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Booghuys masterplan
Masterplan

An integrated urban living environment adapted to the needs of elderly with dementia

The program of the new complex consists of three functional units:

– a volume on the street side which houses both the administration of the centre and of ZorgLeuven.

– four wings integrated into the urban block, each composed of two collective or small-scale housing units

– a roof volume with the common facilities of the care centre (multifunctional room/cafeteria, hair salon, physiotherapy and ergotherapy space, etc.).

On the street side, the new building fits into the traditional urban landscape of the Vlamingenstraat. In addition, on the garden side, the project unfolds in a semi-public green area with characteristic high-stemmed trees. Several routes have been created on the site so that the whole complex is accessible and can be easily crossed, which contributes to the intuitive orientation of residents and visitors. A first public open-air route connects the adjacent streets and provides access to the different parts of the care campus through the garden. A second internal route within the centre creates a link between the street and the garden, which is also used to access the Booghuys centre and the administration of ZorgLeuven. The institution is thus fully integrated into the urban fabric.

Ground floor plan
Booghuys

Welcoming and caring on a human scale

On the basis of current scientific and behavioural knowledge about dementia, we have formulated an answer to the specific needs of this target group in collaboration with the client: the concept of small-scale housing units allows us to accommodate the 72 residents in a familiar and recognisable environment on a human scale.

The eight small-scale housing units, each accommodating nine residents, were designed to provide a familiar and domestic environment while paying great attention to the safety of the residents, so that they can feel at home and receive all the care they need in their new living environment. Each home has its own entrance door: when you ring the doorbell and the door opens, you actually enter the residents’ homes. Behind the front door is the day space, which includes the living room and dining room, arranged around a south-facing terrace. The kitchen and nursing unit are integrated in a wall-to-wall closet, so that the nursing staff can live effectively with the residents and have a maximum presence in their living environment.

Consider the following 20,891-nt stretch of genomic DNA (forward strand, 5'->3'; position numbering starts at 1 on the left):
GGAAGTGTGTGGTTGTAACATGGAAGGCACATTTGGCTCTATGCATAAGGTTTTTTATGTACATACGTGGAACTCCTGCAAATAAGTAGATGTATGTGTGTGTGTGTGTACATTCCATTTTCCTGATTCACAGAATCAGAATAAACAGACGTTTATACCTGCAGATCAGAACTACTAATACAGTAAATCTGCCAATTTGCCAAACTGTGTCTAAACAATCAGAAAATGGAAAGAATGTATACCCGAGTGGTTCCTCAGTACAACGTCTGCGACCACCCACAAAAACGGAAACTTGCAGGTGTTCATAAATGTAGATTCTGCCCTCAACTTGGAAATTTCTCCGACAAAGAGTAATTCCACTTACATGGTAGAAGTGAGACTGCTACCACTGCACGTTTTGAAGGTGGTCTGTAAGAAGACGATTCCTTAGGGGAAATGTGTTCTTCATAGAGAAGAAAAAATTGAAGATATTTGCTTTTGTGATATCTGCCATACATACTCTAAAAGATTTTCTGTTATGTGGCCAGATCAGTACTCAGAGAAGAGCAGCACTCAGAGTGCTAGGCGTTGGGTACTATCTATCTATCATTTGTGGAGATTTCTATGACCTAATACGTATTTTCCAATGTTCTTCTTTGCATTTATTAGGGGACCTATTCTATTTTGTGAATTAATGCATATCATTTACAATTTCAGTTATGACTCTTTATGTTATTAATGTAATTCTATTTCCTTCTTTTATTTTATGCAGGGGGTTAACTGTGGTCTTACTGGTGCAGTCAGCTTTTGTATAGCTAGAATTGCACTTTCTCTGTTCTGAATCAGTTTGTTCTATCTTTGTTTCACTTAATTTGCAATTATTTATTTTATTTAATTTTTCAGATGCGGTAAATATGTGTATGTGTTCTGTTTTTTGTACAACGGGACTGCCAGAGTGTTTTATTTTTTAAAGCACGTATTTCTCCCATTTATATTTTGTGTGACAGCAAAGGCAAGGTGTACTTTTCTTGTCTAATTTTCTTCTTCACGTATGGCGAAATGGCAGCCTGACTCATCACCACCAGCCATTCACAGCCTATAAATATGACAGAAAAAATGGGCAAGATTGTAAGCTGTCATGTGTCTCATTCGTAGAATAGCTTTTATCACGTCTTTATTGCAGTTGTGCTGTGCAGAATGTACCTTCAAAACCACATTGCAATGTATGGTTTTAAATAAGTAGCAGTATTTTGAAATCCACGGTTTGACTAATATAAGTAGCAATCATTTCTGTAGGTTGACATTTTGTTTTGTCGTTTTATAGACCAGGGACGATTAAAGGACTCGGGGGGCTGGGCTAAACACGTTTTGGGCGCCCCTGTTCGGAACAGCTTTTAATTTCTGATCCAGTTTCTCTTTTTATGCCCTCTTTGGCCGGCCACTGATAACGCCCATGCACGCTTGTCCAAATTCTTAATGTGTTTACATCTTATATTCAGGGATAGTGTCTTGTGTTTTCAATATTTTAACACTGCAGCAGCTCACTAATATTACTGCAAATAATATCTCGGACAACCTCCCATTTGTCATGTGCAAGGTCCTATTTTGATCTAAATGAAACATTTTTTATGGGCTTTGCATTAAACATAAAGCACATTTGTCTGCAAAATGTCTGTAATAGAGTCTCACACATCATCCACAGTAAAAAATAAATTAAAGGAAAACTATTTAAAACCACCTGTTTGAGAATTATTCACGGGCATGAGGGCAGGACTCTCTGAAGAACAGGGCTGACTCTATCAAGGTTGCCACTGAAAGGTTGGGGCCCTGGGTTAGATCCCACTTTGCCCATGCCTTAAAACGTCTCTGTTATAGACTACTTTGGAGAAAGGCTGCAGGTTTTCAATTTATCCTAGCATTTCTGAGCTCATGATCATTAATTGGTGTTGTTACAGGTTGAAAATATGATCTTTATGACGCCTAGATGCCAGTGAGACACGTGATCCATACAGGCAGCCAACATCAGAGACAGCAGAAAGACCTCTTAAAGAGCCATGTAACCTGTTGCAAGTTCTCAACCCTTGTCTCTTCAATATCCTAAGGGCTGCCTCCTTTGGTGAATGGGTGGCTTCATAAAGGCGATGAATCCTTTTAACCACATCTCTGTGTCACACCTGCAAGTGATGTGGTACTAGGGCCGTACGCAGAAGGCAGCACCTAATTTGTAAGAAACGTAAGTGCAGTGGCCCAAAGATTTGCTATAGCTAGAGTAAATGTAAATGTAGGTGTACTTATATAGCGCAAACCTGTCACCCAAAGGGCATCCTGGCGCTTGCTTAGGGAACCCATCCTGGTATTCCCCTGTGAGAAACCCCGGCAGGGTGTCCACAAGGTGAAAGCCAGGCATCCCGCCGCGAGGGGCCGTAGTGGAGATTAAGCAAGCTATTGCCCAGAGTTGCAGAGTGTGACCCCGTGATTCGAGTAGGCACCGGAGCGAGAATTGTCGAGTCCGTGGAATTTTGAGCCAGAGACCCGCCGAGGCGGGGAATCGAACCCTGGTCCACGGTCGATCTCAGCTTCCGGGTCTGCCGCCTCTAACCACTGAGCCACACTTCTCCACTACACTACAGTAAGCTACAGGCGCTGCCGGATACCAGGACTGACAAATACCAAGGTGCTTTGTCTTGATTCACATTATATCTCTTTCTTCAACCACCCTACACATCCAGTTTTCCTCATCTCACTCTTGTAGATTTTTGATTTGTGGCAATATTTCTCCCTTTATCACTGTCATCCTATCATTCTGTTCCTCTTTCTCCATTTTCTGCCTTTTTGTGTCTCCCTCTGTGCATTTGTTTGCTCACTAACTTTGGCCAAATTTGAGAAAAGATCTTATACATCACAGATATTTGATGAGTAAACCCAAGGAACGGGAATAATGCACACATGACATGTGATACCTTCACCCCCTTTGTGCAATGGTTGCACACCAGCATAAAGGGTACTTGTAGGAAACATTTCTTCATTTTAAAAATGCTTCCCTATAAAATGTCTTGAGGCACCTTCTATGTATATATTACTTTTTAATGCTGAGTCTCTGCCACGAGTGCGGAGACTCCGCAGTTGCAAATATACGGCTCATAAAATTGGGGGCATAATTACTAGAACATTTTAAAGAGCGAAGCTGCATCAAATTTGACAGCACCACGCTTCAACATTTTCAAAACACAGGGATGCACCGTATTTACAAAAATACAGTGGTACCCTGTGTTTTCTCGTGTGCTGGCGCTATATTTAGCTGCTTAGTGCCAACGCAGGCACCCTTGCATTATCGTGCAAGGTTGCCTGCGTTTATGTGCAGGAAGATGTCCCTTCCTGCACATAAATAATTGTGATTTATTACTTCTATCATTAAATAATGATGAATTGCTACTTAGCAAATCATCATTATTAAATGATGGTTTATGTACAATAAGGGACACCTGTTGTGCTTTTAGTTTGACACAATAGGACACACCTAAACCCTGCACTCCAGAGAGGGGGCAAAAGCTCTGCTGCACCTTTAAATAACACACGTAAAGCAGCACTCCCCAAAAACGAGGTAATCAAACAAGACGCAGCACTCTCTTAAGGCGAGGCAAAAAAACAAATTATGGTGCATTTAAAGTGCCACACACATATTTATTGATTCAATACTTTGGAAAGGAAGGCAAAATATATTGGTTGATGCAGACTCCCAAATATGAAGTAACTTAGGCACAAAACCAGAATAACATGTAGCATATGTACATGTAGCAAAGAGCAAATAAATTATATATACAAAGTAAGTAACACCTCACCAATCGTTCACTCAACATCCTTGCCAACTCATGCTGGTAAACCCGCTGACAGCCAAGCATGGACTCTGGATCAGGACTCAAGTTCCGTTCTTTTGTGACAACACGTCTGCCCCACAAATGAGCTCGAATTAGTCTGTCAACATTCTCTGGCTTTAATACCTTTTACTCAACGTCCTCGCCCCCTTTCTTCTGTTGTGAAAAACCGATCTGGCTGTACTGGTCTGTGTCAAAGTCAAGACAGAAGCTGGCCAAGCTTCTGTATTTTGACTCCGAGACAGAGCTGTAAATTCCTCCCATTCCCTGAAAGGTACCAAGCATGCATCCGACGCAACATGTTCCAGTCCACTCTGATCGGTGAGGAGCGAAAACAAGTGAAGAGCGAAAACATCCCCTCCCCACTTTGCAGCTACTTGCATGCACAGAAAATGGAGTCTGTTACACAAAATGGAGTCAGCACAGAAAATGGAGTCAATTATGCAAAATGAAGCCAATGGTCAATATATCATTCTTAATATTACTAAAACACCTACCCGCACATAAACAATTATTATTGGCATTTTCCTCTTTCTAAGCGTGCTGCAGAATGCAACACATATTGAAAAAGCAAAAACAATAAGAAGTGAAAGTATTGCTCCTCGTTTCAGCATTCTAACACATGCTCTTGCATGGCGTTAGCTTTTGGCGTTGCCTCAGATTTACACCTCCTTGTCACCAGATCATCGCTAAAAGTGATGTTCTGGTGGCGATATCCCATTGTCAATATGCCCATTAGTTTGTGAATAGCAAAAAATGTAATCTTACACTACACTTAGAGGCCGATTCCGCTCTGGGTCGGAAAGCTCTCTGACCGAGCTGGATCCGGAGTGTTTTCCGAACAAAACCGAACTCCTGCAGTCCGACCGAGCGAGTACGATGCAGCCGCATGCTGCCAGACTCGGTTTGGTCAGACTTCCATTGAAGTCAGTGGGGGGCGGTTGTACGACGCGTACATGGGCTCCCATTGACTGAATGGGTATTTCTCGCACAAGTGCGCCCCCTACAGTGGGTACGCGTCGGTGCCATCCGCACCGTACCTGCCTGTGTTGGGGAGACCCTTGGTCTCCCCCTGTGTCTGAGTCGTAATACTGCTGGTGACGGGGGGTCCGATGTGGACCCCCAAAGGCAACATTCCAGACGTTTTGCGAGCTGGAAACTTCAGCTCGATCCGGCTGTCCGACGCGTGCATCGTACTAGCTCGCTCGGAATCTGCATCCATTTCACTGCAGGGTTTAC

The residents’ rooms are grouped together in the ‘night area’, located away from the communal areas. This is the most private part of the home.

The housing units on the ground floor have a private garden, while the ones on the upper floors have a spacious terrace: each resident can thus safely enjoy the surrounding park.

On the basis of current scientific and behavioural knowledge about dementia, we have formulated an answer to the specific needs of this target group in collaboration with the client: the concept of small-scale housing units allows us to accommodate the 72 residents in a familiar and recognisable environment on a human scale.

Michael Seys civil engineer architect partner
Plan of a house

Living on the rhythm of the sun

Daylight plays an often underestimated role in people’s well-being, especially for people with dementia. Access to daylight and sunlight have therefore greatly influenced the design process, both in the programming of the homes and residents’ rooms, and in the design of the facade. For example, living spaces are oriented as much as possible to the southeast, so that residents wake up with the morning sun. These rooms are all linked to spacious terraces that are provided of an optimal microclimate and encourage residents to go outside.

The furnishing of the rooms and the positioning of the windows have also been optimised so that residents can enjoy optimal interaction with the sun and daylight throughout the day. In fact, several studies have shown that vitamin D, as well as living on the rhythm of the sun, has a therapeutic effect on humans. To this end, we have ensured that each resident’s bed is positioned facing the morning sun, in order to naturally support his or her daily hormonal cycle (circadian cycle), which is particularly important for elderly. In addition, in order to obtain the maximum amount of natural light without the disadvantages of overheating, we have adapted the size of the windows to the orientation – for example, south-facing windows are smaller in size than north-facing ones.

Booghuys
Principles of implementation and orientation
Booghuys

Taking care of our environment

The Booghuys centre is integrated in the framework of the “Leuven climate-neutral 2030” and therefore strives for an nZEB-ambition (Nearly Zero Energy Building). This is implemented through a combination of different measures:

First of all, a high-performing shell, for example by using triple glazing to achieve a K-value of 24.

In addition, heat is produced both by a heat pump and by the use of geothermal probes for seasonal storage of energy in the ground (BTES). This system not only heats and cools the residential care centre, but also the nearby kindergarten. The energy is therefore produced and used locally within the care campus.

Finally, in order to further reduce the dependence on external energy sources, the installation of a maximum capacity of solar panels is provided on the roofs of the care centre.

Performance-based design: study of the variations in the position and size of the bays as a function of natural lighting

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